Screen inferiority in performance and metacognitive processes has been repeatedly found with text learning. Common explanations for screen inferiority relate to technological and physiological disadvantages associated with extensive reading on screen. However, recent studies point to lesser recruitment of mental effort on screen than on paper. Learning tasks involving a heavy reading burden confound technological and physiological media differences with potential media effects on recruitment of mental effort. The present study focused on media effects on effort recruitment. We examined whether screen inferiority remains even with a brief task that nevertheless requires effort recruitment. In two experiments, participants faced three short math problems that require systematic processing to solve correctly. We examined media effect on solving these problems, and the potential of disturbed perceptual fluency (i.e., disfluent versus fluent fonts) to induce effort investment. Overall, there were no performance differences between the media. However, when collecting confidence ratings, disfluency improved performance on screen and hindered it on paper. Only on paper confidence ratings were sensitive to performance differences associated with fluency, and resolution was better with the disfluent font than with the fluent font. Correspondingly, another sample reported on their preference of media for solving the problems. They expressed a clear reluctance to working on screen despite the task being brief. This preference is suggestive of reliable meta-metacognitive judgments reflecting the general lower quality of metacognitive processes on screen. The findings call for considering medium and presentation format effects on metacognitive processing when designing computerized environments, even for brief tasks.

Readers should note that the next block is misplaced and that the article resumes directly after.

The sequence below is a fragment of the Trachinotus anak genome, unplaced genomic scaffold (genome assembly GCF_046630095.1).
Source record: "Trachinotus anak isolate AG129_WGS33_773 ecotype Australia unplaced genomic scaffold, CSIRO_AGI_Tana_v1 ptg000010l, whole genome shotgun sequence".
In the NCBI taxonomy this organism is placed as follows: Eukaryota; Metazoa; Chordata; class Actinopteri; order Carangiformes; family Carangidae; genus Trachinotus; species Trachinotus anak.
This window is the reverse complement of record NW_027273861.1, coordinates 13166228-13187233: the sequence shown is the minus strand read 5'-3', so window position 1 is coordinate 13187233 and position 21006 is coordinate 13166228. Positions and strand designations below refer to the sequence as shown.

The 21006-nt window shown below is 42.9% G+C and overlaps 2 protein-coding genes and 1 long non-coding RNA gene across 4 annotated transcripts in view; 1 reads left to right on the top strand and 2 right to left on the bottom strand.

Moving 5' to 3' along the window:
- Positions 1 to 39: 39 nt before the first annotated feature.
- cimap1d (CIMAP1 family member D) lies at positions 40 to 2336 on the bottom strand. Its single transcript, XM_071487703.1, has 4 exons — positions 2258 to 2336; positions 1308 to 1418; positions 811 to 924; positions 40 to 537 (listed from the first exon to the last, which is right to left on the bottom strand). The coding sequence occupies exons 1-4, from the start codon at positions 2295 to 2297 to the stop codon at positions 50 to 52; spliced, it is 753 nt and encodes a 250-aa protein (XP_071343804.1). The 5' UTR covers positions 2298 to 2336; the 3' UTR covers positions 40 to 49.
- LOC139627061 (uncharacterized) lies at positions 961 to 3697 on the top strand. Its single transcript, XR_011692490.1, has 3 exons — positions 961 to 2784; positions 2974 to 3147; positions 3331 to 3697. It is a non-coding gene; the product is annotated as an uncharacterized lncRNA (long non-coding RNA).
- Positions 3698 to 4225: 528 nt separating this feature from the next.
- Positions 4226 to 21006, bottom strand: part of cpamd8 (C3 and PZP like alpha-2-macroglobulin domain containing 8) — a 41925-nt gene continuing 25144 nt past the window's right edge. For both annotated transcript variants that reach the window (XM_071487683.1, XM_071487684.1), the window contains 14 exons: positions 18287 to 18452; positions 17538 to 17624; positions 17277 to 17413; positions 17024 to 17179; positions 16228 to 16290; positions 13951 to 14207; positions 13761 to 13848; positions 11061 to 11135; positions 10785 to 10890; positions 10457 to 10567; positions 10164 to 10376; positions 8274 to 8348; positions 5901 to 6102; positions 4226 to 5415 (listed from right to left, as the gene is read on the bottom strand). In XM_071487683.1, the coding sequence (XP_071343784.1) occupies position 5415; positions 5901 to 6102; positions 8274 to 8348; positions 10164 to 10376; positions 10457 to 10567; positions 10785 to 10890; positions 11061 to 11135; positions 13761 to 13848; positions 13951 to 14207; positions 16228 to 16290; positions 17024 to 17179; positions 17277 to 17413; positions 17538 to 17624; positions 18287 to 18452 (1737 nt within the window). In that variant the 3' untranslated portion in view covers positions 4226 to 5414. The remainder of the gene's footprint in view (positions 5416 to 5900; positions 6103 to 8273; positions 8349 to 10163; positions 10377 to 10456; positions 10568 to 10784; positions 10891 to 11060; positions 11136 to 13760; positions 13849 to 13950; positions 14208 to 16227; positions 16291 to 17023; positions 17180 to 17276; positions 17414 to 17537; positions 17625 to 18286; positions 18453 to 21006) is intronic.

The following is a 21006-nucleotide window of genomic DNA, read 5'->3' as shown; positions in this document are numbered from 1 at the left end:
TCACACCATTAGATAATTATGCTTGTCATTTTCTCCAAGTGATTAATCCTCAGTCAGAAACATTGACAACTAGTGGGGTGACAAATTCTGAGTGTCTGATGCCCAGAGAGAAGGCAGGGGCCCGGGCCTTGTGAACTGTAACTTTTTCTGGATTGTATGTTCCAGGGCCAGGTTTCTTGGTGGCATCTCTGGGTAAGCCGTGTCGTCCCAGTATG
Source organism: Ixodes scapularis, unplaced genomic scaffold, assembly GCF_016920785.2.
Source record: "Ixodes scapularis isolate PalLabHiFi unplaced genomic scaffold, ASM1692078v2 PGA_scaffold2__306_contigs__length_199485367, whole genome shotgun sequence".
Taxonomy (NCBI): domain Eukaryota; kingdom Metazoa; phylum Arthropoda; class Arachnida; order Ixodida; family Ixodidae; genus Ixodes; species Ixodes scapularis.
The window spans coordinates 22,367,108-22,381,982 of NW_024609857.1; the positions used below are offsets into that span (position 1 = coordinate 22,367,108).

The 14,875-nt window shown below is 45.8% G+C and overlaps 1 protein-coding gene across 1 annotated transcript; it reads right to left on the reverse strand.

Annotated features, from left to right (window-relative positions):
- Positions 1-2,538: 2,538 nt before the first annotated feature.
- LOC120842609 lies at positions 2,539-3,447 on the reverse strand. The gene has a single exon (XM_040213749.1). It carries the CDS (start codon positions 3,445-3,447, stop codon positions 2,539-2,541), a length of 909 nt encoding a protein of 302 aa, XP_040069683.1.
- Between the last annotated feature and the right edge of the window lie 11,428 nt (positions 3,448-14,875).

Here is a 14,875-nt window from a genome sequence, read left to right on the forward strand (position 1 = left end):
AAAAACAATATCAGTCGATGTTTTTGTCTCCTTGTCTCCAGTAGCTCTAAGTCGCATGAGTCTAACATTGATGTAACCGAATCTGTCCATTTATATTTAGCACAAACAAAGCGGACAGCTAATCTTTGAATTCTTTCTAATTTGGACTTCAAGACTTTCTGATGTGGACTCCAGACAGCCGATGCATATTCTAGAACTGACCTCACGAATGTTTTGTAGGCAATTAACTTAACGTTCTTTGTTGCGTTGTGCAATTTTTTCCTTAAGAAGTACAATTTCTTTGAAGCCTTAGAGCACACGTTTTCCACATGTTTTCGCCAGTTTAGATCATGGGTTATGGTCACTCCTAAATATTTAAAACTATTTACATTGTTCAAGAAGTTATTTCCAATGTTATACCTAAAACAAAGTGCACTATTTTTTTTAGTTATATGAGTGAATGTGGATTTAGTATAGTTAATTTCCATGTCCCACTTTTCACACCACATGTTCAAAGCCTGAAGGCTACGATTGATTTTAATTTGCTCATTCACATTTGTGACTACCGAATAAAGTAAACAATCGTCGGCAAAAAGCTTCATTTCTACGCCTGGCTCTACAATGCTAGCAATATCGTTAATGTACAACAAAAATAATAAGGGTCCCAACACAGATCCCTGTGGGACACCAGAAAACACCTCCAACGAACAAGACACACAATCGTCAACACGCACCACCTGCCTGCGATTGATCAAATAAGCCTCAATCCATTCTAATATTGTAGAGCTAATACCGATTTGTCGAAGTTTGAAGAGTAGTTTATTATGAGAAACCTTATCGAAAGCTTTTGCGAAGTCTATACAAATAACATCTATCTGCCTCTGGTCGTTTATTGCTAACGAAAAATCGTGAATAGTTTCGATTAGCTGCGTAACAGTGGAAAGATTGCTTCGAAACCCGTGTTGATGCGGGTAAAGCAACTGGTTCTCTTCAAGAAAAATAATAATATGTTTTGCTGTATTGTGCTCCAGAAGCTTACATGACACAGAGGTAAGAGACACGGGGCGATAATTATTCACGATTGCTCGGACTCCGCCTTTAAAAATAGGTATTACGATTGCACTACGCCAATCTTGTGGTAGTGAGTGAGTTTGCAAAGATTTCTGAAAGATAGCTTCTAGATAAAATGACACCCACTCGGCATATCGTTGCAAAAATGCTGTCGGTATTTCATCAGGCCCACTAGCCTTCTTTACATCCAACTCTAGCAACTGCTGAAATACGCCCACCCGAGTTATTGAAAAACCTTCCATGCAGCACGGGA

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The original planned sample size was of about 100 participants. After running this sample and finding no effects (see Results section), we doubled the sample in order to verify that these results did not stem from effects that were weaker than expected.
In the Israeli version of the SAT, known as the Psychometric Entrance Test, scores range from 200 to 800, normally distributed (M = 533, SD = 101, in 2013).
All analyses were also separately conducted for each of the CRT problems, with similar results (no main effects or interactive effect).
A separate analysis per each of the CRT problems revealed that the interactive effects found for success rates were mainly due to widgets and lily pads problems, and the interactive effect found for confidence was mainly due to the widget problem.
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The study was supported by grants from the Israel Science Foundation (Grant No. 957/13).
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The authors declare that they have no conflict of interest.
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Sidi, Y., Ophir, Y. & Ackerman, R. Generalizing screen inferiority - does the medium, screen versus paper, affect performance even with brief tasks?. Metacognition Learning 11, 15–33 (2016). https://doi.org/10.1007/s11409-015-9150-6